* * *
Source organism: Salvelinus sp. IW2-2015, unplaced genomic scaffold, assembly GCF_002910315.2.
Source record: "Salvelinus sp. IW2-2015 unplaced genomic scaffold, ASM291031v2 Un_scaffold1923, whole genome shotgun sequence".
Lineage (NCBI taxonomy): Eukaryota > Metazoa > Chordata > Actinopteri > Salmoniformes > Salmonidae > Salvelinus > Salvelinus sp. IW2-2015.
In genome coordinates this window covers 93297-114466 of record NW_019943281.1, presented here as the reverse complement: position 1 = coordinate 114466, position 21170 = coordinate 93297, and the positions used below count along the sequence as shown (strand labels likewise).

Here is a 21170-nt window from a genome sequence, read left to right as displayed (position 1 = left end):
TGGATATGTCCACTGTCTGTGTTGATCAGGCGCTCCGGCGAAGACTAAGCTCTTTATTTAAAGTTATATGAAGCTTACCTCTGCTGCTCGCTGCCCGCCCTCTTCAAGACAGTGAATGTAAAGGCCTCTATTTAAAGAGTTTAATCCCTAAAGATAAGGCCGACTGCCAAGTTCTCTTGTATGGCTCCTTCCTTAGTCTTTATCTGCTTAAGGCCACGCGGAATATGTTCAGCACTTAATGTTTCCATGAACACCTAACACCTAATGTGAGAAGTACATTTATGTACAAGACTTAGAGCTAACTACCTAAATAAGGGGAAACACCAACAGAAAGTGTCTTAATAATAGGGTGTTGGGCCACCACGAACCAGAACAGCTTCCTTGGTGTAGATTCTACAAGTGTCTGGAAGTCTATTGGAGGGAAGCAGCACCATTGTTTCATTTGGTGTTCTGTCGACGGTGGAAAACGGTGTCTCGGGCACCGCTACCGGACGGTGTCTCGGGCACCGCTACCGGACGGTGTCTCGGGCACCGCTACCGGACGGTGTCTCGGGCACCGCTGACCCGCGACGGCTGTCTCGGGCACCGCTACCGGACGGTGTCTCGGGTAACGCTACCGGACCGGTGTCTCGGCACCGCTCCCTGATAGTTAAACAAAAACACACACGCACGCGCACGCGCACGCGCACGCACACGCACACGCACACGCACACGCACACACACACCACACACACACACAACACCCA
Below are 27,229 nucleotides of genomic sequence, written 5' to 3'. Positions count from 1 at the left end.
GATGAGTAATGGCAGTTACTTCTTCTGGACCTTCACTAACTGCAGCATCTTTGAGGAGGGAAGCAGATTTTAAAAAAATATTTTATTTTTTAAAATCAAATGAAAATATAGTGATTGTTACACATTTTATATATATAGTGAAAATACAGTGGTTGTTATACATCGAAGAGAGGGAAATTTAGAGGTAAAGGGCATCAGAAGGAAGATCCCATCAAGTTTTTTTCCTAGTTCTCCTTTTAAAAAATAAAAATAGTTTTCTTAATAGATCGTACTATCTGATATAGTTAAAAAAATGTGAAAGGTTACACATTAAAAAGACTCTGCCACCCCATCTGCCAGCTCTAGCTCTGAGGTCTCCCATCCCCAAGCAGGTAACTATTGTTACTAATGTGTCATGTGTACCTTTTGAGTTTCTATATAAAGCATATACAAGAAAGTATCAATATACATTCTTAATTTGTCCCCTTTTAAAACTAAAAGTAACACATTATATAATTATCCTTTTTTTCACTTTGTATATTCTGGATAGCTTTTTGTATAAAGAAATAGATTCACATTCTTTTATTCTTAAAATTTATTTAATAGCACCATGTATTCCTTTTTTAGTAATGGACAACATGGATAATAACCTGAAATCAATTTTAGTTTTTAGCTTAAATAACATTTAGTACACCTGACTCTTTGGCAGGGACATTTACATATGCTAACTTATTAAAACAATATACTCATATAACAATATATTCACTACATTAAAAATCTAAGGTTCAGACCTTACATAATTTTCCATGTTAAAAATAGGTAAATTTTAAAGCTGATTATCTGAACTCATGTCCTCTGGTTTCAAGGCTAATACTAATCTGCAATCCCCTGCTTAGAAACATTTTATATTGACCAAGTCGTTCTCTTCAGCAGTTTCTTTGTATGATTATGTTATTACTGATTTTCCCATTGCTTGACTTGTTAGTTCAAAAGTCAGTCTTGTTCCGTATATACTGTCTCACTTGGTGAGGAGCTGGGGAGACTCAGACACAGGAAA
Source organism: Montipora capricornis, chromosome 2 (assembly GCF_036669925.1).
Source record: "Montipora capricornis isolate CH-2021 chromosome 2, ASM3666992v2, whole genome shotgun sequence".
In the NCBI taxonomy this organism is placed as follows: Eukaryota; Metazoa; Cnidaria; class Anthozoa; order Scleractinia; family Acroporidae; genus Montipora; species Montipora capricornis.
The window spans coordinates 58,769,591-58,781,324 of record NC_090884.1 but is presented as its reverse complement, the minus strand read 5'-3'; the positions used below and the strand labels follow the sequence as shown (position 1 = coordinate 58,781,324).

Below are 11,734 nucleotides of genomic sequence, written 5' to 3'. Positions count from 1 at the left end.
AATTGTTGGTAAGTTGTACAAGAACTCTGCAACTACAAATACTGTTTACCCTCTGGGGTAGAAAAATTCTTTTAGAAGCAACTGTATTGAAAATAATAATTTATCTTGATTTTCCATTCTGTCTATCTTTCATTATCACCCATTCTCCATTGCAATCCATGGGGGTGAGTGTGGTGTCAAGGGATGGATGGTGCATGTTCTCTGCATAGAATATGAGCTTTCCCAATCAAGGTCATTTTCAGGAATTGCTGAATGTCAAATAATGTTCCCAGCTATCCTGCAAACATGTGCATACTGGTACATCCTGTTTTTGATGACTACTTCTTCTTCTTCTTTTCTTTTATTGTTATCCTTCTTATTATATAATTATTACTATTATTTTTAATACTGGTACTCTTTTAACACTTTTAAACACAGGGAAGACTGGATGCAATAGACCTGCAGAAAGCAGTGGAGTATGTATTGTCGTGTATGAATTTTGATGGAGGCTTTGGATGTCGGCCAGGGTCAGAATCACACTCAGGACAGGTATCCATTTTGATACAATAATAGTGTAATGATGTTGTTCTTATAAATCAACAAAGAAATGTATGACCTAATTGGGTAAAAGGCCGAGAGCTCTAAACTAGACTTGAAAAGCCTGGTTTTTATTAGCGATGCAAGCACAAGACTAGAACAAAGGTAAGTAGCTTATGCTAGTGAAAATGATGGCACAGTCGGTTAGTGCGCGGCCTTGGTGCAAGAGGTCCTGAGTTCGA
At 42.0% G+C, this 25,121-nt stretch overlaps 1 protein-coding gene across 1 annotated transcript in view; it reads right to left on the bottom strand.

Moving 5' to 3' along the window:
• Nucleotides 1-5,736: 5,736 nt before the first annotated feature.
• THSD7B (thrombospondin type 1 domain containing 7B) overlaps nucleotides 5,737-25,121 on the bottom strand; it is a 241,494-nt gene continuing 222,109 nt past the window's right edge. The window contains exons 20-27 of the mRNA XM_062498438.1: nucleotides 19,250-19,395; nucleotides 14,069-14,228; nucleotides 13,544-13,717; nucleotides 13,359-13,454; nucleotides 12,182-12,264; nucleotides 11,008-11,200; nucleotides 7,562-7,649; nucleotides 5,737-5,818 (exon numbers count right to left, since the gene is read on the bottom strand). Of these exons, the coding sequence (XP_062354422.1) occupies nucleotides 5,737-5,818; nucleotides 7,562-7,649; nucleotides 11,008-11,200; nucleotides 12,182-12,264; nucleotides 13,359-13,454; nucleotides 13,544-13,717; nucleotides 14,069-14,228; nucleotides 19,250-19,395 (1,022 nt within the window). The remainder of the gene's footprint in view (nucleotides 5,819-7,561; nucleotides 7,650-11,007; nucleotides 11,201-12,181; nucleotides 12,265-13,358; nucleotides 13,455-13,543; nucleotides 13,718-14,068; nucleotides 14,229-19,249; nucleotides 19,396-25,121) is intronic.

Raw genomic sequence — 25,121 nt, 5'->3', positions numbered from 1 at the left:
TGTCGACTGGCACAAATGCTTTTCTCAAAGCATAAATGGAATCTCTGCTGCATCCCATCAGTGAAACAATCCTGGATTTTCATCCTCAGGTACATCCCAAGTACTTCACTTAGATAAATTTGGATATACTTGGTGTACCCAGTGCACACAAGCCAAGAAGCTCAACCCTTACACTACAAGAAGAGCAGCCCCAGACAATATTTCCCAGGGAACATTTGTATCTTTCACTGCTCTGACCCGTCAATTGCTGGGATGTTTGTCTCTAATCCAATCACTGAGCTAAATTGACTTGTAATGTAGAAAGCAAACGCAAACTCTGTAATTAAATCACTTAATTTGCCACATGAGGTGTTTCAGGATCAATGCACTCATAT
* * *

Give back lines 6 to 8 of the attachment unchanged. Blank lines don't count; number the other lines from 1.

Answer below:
TGGATATGTCCACTGTCTGTGTTGATCAGGCGCTCCGGCGAAGACTAAGCTCTTTATTTAAAGTTATATGAAGCTTACCTCTGCTGCTCGCTGCCCGCCCTCTTCAAGACAGTGAATGTAAAGGCCTCTATTTAAAGAGTTTAATCCCTAAAGATAAGGCCGACTGCCAAGTTCTCTTGTATGGCTCCTTCCTTAGTCTTTATCTGCTTAAGGCCACGCGGAATATGTTCAGCACTTAATGTTTCCATGAACACCTAACACCTAATGTGAGAAGTACATTTATGTACAAGACTTAGAGCTAACTACCTAAATAAGGGGAAACACCAACAGAAAGTGTCTTAATAATAGGGTGTTGGGCCACCACGAACCAGAACAGCTTCCTTGGTGTAGATTCTACAAGTGTCTGGAAGTCTATTGGAGGGAAGCAGCACCATTGTTTCATTTGGTGTTCTGTCGACGGTGGAAAACGGTGTCTCGGGCACCGCTACCGGACGGTGTCTCGGGCACCGCTACCGGACGGTGTCTCGGGCACCGCTACCGGACGGTGTCTCGGGCACCGCTGACCCGCGACGGCTGTCTCGGGCACCGCTACCGGACGGTGTCTCGGGTAACGCTACCGGACCGGTGTCTCGGCACCGCTCCCTGATAGTTAAACAAAAACACACACGCACGCGCACGCGCACGCGCACGCACACGCACACGCACACGCACACGCACACACACACCACACACACACACAACACCCA
Below are 27,229 nucleotides of genomic sequence, written 5' to 3'. Positions count from 1 at the left end.
GATGAGTAATGGCAGTTACTTCTTCTGGACCTTCACTAACTGCAGCATCTTTGAGGAGGGAAGCAGATTTTAAAAAAATATTTTATTTTTTAAAATCAAATGAAAATATAGTGATTGTTACACATTTTATATATATAGTGAAAATACAGTGGTTGTTATACATCGAAGAGAGGGAAATTTAGAGGTAAAGGGCATCAGAAGGAAGATCCCATCAAGTTTTTTTCCTAGTTCTCCTTTTAAAAAATAAAAATAGTTTTCTTAATAGATCGTACTATCTGATATAGTTAAAAAAATGTGAAAGGTTACACATTAAAAAGACTCTGCCACCCCATCTGCCAGCTCTAGCTCTGAGGTCTCCCATCCCCAAGCAGGTAACTATTGTTACTAATGTGTCATGTGTACCTTTTGAGTTTCTATATAAAGCATATACAAGAAAGTATCAATATACATTCTTAATTTGTCCCCTTTTAAAACTAAAAGTAACACATTATATAATTATCCTTTTTTTCACTTTGTATATTCTGGATAGCTTTTTGTATAAAGAAATAGATTCACATTCTTTTATTCTTAAAATTTATTTAATAGCACCATGTATTCCTTTTTTAGTAATGGACAACATGGATAATAACCTGAAATCAATTTTAGTTTTTAGCTTAAATAACATTTAGTACACCTGACTCTTTGGCAGGGACATTTACATATGCTAACTTATTAAAACAATATACTCATATAACAATATATTCACTACATTAAAAATCTAAGGTTCAGACCTTACATAATTTTCCATGTTAAAAATAGGTAAATTTTAAAGCTGATTATCTGAACTCATGTCCTCTGGTTTCAAGGCTAATACTAATCTGCAATCCCCTGCTTAGAAACATTTTATATTGACCAAGTCGTTCTCTTCAGCAGTTTCTTTGTATGATTATGTTATTACTGATTTTCCCATTGCTTGACTTGTTAGTTCAAAAGTCAGTCTTGTTCCGTATATACTGTCTCACTTGGTGAGGAGCTGGGGAGACTCAGACACAGGAAA